Ruben knew exactly when it happened. He was sitting in the backseat of an old Mercedes in his family's salvage yard when the feeling came over him. Ruben often left his own body and could attach himself to others. He could sense their thoughts and emotions. This is what happened when he felt his sister, Rachel, get attacked and murdered. He knew exactly the moment Rachel's life was taken from her.

Even though he knew it had happened and knew that the Dead Man killed her, Ruben didn't say anything to his family. He hoped he might be wrong. He realized he wasn't when the police contacted the family. The details were simple: Rachel, nineteen years old, was visiting an old school friend in the small village of Lychcombe on Dartmoor. After her visit was over, she left and made her way toward London to return home, but never made it. Her body was found the following morning, strangled, raped, and battered.

The most important thing to the family was to get her back. They wanted to bury her and put her to rest. After a trip to the police station to find out how long her body would be held, the family found out that the police would keep her until the case was closed; meaning the murderer had to be caught. The problem with that was, Ruben knew the murderer was already dead and buried and the case wouldn't be solved anytime soon.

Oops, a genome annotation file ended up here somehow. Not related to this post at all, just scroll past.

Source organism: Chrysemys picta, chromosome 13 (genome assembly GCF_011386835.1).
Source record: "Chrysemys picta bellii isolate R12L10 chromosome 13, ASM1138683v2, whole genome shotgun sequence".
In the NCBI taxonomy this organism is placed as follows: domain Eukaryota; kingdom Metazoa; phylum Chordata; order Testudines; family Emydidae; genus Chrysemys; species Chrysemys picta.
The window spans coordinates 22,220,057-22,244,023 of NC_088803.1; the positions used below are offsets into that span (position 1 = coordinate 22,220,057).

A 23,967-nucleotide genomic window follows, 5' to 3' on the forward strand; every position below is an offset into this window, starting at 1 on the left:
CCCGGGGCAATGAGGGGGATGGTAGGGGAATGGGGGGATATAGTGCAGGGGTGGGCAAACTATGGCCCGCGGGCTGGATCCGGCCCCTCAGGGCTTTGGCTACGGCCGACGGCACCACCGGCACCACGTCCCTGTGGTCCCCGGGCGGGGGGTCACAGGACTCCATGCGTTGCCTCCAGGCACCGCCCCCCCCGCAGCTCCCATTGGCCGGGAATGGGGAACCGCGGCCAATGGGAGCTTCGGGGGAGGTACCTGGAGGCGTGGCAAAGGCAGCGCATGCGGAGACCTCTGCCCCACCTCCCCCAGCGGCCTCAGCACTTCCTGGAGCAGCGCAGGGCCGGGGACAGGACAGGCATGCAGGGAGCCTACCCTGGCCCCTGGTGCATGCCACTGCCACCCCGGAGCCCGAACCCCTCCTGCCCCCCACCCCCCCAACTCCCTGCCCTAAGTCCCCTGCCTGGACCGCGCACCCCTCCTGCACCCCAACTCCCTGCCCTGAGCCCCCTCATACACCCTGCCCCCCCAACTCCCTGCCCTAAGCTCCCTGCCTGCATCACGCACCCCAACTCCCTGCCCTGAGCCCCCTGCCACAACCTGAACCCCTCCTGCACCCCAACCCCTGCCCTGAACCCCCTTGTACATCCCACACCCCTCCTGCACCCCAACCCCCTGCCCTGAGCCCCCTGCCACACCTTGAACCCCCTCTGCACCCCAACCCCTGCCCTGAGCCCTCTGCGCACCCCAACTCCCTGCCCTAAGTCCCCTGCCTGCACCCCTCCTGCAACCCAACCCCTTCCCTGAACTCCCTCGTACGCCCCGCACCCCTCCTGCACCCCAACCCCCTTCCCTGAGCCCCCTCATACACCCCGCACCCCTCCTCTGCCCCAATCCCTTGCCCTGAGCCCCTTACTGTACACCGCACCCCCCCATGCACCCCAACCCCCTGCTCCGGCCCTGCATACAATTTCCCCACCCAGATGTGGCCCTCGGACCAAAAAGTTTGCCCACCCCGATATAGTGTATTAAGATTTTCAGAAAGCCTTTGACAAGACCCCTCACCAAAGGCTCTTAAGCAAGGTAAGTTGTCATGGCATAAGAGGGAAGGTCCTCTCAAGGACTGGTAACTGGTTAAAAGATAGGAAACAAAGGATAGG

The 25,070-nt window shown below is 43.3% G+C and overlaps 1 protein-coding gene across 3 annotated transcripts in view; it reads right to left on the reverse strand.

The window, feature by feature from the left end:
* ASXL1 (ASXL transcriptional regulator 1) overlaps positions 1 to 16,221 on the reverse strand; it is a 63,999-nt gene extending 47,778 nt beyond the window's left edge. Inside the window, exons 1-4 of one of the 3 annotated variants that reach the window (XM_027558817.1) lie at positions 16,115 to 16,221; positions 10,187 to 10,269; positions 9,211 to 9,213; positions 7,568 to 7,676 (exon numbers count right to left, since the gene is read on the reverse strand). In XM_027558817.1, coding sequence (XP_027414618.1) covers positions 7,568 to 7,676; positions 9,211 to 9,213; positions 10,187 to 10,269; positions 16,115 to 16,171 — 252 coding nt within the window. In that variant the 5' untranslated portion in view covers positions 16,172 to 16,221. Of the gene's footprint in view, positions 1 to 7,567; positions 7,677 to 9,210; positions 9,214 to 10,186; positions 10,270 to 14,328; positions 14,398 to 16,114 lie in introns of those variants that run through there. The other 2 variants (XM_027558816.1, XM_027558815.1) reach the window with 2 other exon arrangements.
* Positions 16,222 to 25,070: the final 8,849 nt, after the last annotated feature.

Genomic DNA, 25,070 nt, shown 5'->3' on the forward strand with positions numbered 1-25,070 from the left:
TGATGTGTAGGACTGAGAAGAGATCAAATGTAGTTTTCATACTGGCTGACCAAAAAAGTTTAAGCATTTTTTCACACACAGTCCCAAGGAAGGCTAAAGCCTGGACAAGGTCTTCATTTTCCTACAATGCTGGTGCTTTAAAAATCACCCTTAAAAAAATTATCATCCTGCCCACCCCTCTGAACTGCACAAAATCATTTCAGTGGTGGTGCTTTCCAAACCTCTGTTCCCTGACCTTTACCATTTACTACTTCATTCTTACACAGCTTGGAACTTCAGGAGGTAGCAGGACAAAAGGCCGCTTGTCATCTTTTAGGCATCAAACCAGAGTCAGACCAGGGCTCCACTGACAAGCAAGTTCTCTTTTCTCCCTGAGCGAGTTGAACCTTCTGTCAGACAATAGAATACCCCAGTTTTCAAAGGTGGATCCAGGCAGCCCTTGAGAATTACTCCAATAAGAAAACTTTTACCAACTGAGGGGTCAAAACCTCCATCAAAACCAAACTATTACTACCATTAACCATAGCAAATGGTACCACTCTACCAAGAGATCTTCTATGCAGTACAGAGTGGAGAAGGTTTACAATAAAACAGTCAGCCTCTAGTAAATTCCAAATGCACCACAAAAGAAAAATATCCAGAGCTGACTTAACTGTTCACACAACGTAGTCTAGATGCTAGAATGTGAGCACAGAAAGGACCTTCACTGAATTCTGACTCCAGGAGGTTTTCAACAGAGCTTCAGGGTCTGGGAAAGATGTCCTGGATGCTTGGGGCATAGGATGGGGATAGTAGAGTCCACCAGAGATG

Ruben's older brother, Cole, wasn't going to sit around and wait. He planned to go to the village to find out what happened himself and he planned to go alone. He didn't want his younger brother going along to worry about. Ruben knew what Cole was thinking, though, and his mother wanted him to go along to make sure Cole didn't get himself hurt. Cole's temper tended to get him in trouble.
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1 of 1 people found the following review helpful By Mark Louis Baumgart on August 5, 2009